Implementing and embracing remote or virtual learning is proving to be difficult for colleges and universities all over the continent.
‘Going virtual' invites many different types of issues, from snags in the onboarding process to the technical nature of embracing a more internet-based learning platform. This new normal for the academic world presents steep challenges for everyone involved.
One effect that this quick, mass pivot to online studies has had regards perceived student conduct. As more colleges and students shift to remote learning models, the rates of academic misconduct have spiked and skyrocketed.
University of Manitoba's Academic Misconduct Rates Spike Disconcertingly
New data coming out of the University of Manitoba shows that allegations of cheating rose seven-fold over the course of the 2019-2020 academic years.
Their latest annual disciplinary report discusses the instances of academic misconduct as well as other inappropriate student behavior. When university officials compared the data to the dates the school had initiated remote learning, the correlation became clear. In the year prior to promoting virtual coursework, the university had received some 706 allegations of misconduct. The year that students shifted to learning online, the school received 1,137 allegations.
The allegations covered a wide variety of types of misconduct, including plagiarism, duplicate submission, cheating, and fraud. The committee reviewing this data did note that it seemed instances of non-academic misconduct have become less common, while cheating has been on the rise.
The Challenges Facing Today's Students in a Remote-Learning Era
When you think about the specific ways that students learn virtually, however, it might become clear why it seems that students have been cheating more. For example:
- In at least one instance, students faced allegations of cheating because several students took online exams from a single device, as identified by a common IP address. This could signify collaboration; however, it could also simply represent a shared device.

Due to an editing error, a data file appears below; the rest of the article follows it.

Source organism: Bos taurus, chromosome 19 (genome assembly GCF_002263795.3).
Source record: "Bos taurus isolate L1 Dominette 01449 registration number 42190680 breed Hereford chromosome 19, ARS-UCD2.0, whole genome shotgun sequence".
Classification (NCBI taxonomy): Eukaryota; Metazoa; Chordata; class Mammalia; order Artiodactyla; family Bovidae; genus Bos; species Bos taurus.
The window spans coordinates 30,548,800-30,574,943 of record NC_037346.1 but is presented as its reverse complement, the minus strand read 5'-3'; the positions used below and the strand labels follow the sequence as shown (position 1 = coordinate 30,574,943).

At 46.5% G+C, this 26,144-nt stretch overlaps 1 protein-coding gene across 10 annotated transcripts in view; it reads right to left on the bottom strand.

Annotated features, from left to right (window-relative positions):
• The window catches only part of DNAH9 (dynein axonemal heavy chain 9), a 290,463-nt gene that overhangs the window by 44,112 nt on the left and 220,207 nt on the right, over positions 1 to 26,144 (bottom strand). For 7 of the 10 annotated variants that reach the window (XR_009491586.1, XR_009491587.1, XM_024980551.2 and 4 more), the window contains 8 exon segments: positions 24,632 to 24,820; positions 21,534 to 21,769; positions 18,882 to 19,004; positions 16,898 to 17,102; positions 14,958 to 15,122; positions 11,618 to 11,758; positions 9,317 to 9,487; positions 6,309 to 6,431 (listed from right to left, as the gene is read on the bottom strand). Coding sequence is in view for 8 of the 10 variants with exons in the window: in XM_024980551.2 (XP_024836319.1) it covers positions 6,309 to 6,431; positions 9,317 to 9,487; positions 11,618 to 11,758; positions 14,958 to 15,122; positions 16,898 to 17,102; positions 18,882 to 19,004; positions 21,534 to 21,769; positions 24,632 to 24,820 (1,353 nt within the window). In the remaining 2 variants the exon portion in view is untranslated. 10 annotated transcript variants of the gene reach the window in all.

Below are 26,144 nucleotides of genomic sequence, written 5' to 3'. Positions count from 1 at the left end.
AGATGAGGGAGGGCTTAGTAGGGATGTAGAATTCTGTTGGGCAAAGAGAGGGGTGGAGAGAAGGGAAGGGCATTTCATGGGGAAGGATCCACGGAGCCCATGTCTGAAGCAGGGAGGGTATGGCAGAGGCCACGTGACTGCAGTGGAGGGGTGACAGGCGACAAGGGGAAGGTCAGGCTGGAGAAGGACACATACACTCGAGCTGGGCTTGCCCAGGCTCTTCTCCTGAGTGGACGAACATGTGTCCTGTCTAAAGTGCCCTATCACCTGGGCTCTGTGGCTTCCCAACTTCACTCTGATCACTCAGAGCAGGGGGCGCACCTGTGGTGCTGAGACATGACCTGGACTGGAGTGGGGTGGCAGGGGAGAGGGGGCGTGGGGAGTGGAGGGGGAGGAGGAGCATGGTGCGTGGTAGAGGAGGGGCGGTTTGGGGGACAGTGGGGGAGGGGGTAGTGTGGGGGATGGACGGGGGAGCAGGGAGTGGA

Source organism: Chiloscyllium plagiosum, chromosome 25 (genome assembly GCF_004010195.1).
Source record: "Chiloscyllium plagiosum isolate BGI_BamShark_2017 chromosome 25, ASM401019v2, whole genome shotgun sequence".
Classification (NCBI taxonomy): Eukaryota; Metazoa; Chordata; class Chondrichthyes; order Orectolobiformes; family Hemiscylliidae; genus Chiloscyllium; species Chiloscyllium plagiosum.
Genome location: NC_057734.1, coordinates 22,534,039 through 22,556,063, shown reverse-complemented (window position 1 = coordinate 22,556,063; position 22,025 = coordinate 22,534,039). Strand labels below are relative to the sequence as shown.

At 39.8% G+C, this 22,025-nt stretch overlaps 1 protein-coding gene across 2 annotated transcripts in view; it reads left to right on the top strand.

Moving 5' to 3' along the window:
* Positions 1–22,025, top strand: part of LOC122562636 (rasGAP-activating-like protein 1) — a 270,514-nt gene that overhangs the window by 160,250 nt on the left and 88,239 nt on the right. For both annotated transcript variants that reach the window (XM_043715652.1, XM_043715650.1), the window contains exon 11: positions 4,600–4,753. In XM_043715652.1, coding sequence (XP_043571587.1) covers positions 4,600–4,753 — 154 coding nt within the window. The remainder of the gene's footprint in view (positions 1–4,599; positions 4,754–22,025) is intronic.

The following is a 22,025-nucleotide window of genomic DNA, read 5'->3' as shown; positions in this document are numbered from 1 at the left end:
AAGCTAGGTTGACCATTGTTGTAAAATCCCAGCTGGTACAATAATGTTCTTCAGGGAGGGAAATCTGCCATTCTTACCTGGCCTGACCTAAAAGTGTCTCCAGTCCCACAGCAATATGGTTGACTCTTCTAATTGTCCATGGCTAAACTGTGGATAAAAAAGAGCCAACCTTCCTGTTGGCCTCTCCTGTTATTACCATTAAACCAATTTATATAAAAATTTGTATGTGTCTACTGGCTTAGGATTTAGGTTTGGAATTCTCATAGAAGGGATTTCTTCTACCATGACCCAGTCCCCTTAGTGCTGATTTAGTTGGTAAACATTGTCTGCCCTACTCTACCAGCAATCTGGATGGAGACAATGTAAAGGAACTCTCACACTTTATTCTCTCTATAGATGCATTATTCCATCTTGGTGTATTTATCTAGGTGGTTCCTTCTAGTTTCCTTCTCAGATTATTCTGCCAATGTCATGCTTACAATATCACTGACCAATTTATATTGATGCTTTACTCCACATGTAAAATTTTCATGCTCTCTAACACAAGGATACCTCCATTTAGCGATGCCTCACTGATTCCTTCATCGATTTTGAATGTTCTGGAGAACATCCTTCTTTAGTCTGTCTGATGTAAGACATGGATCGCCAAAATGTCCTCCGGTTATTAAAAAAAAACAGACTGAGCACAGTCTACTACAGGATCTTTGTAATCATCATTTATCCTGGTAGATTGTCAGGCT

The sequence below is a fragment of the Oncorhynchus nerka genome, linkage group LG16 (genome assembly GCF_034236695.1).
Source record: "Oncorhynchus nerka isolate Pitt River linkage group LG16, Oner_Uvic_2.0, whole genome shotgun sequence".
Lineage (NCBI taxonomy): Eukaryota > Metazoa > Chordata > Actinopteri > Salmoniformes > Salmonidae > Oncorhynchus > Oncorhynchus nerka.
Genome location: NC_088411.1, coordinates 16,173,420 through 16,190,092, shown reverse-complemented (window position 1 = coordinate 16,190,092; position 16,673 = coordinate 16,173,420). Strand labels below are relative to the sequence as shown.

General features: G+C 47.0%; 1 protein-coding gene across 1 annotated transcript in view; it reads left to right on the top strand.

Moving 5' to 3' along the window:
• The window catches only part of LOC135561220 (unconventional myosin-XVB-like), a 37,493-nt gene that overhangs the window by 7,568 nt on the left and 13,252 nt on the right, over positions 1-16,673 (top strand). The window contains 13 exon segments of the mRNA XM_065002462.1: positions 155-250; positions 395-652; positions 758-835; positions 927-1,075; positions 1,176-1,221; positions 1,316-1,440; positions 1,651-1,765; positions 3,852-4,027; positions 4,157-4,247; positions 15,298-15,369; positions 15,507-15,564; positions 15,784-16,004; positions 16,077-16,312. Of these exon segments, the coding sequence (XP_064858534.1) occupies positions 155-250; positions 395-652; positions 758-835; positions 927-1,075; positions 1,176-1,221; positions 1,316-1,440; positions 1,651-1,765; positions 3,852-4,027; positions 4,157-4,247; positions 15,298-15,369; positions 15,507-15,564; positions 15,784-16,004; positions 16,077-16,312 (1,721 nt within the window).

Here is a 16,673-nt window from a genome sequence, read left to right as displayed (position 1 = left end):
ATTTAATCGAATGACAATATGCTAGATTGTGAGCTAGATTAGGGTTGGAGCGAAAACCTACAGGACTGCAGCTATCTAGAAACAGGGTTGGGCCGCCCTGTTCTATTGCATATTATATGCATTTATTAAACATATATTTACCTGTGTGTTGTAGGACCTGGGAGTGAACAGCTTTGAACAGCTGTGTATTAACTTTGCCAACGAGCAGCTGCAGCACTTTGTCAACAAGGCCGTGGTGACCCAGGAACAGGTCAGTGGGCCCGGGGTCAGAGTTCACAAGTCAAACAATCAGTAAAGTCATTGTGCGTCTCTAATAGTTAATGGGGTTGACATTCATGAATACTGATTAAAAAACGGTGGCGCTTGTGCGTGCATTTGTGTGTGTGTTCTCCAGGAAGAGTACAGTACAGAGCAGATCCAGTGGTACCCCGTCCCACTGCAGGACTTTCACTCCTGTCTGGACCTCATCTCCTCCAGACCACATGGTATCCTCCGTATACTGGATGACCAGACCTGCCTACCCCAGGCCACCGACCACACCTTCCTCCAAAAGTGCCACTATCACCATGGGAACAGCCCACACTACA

- Other allegations have sought to demonstrate that students cheated because they communicated during their exams or had access to unauthorized material. In remote learning circumstances, it can be challenging to show that these acts constituted cheating. (Perhaps the communication was an accident, an emergency, or had nothing to do with the subject matter; perhaps the student clicked on a link in an online learning portal that shouldn't have been active.) On the other hand, showing that these actions were innocent can be equally difficult.
Some teachers at the University of Manitoba are brainstorming measures they can take to prevent cheating methods—and reduce opportunities for allegations of misconduct, or ways students can accidentally find themselves in a tough situation. These solutions include fewer multiple-choice questions, pre-quiz academic integrity assessments, and making sure the terms and conditions surrounding online exams are crystal-clear.
However, that might not be enough.
Representatives of the university also note that students are experiencing COVID-19 uncertainty, increased student fees, and mental health concerns. If you're a student working hard to adapt to virtual learning, you're struggling. You're spending a lot of your time adapting to circumstances beyond your control. The last thing you need is an allegation of academic misconduct while you're trying to navigate the challenges of modern education.
If you need assistance fighting for your education and your future, contact Joseph D. Lento and the Lento Law Firm today at 888-535-3686.